After a rough start (she once lived on the streets of Los Angeles) Maya (Karla Mosley) had been happily building her career and was romantically involved with two young men – one of them FC president and heir to the company Rick Forrester (Jacob Young), long a spoiled bad boy on the show. (Mosley and Young are pictured at top and below.)
It is worth mentioning that Maya’s saga was well into its development long before the real-life drama of Caitlyn Jenner became household information, even if the two stories played out simultaneously on television.
Maya’s story – the subject of the most-read column to date here on MediaVillage – was informative, enlightening and mature, doing much to advance understanding and acceptance of transgender people while also delivering those daily soap cliffhangers that are often taken for granted in daytime dramas (and are very often cheesy or contrived or both, though those in Maya’s story were neither).
Making this story even more significant, Maya and her family – which was not wholly supportive of her revelation at the start – are African Americans. That sounds like it shouldn’t be surprising or merit special attention, especially because each of the remaining four broadcast serial has increased the diversity of its casts. But none of them has done so with the undetectable ease this year of “B&B,” which for the first time ever suddenly had a family of color at the forefront of its drama.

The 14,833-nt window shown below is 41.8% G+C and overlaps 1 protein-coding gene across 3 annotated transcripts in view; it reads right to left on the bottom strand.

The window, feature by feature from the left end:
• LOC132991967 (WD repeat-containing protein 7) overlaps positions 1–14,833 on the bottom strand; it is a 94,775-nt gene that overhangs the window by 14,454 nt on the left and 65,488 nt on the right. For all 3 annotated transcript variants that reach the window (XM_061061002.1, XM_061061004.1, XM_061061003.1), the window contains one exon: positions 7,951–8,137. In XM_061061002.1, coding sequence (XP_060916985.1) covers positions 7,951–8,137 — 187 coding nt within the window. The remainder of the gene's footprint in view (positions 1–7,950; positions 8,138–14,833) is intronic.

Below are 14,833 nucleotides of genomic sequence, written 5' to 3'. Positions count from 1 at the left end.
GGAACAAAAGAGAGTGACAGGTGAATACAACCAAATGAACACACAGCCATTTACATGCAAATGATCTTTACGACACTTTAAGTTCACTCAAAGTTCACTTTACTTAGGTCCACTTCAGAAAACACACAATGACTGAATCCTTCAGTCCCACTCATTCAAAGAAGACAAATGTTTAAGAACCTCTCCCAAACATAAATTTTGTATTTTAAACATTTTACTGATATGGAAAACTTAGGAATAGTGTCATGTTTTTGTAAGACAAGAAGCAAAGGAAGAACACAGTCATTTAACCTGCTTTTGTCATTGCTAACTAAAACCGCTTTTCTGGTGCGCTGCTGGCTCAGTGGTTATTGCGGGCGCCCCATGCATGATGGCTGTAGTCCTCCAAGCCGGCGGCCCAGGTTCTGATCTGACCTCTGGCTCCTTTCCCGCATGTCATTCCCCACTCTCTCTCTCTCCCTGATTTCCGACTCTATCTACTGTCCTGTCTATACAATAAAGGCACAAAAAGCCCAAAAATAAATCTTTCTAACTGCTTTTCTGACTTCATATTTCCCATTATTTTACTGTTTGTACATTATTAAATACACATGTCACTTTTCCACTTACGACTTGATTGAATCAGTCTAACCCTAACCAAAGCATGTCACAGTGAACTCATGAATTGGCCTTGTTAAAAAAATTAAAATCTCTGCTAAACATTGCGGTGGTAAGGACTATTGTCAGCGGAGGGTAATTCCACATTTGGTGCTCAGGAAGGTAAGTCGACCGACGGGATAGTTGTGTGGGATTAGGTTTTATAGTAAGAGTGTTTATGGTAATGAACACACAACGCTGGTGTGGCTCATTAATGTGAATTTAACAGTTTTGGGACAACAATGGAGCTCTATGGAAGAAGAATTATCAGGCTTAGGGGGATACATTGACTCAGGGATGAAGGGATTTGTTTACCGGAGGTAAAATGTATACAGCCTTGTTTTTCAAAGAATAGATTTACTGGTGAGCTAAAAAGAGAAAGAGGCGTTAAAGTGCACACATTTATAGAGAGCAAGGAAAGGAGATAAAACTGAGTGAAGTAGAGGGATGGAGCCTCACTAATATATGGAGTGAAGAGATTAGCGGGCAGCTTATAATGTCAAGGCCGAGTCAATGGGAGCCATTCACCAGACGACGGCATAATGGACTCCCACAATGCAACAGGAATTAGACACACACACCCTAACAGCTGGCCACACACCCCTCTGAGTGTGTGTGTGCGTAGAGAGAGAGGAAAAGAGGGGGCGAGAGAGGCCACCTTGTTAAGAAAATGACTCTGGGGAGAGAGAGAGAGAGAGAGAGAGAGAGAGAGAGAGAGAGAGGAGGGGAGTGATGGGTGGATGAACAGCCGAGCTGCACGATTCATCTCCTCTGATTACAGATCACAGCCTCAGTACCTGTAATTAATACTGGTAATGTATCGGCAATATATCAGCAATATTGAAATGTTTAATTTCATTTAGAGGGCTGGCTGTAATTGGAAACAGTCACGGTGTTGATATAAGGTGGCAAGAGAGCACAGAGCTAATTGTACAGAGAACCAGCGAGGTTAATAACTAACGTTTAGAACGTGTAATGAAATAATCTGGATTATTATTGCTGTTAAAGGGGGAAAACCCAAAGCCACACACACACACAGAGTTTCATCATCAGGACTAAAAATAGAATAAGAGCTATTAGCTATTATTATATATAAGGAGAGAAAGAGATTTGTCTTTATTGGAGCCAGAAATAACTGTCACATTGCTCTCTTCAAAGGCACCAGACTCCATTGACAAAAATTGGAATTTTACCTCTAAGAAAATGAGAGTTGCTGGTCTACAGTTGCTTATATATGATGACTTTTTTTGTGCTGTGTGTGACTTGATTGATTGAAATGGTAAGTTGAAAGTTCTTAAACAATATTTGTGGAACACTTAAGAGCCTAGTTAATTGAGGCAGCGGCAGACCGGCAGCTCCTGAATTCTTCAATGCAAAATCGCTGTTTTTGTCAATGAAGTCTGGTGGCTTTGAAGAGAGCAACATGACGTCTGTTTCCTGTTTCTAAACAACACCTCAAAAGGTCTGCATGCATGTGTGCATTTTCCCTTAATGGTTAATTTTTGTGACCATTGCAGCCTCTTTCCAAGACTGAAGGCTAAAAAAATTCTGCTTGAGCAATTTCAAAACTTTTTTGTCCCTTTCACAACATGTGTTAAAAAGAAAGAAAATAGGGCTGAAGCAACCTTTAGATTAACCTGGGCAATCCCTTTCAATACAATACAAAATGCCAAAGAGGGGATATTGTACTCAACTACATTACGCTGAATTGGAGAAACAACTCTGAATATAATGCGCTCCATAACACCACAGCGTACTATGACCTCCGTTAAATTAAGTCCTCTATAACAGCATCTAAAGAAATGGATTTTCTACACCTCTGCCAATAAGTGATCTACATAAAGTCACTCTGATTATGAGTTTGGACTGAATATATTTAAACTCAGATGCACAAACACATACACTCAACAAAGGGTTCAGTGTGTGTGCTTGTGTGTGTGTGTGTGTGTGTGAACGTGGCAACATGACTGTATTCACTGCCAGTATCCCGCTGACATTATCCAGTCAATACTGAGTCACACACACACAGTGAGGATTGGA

What impressed me most about Maya’s story was the beautifully written scenes between Maya and her lover (and now husband) – the rascally and sometimes rotten Rick – a character not necessarily known for his kindness and understanding, or for being completely honest with the many women in his life. In fact, when Rick and Maya began dating, and for reasons too lengthy to get into here, Rick hadn’t been open and honest with Maya about who he was. His loving acceptance of Maya when she told him the truth about herself and his simultaneous acknowledgement of the many secrets he was guilty of keeping over the years from the people he loved weren’t just the stuff of good soap opera. They were the making of television history.
Image at top courtesy of Corbis. The opinions and points of view expressed in this commentary are exclusively the views of the author and do not necessarily represent the views of MediaVillage/MyersBizNet management or associated bloggers.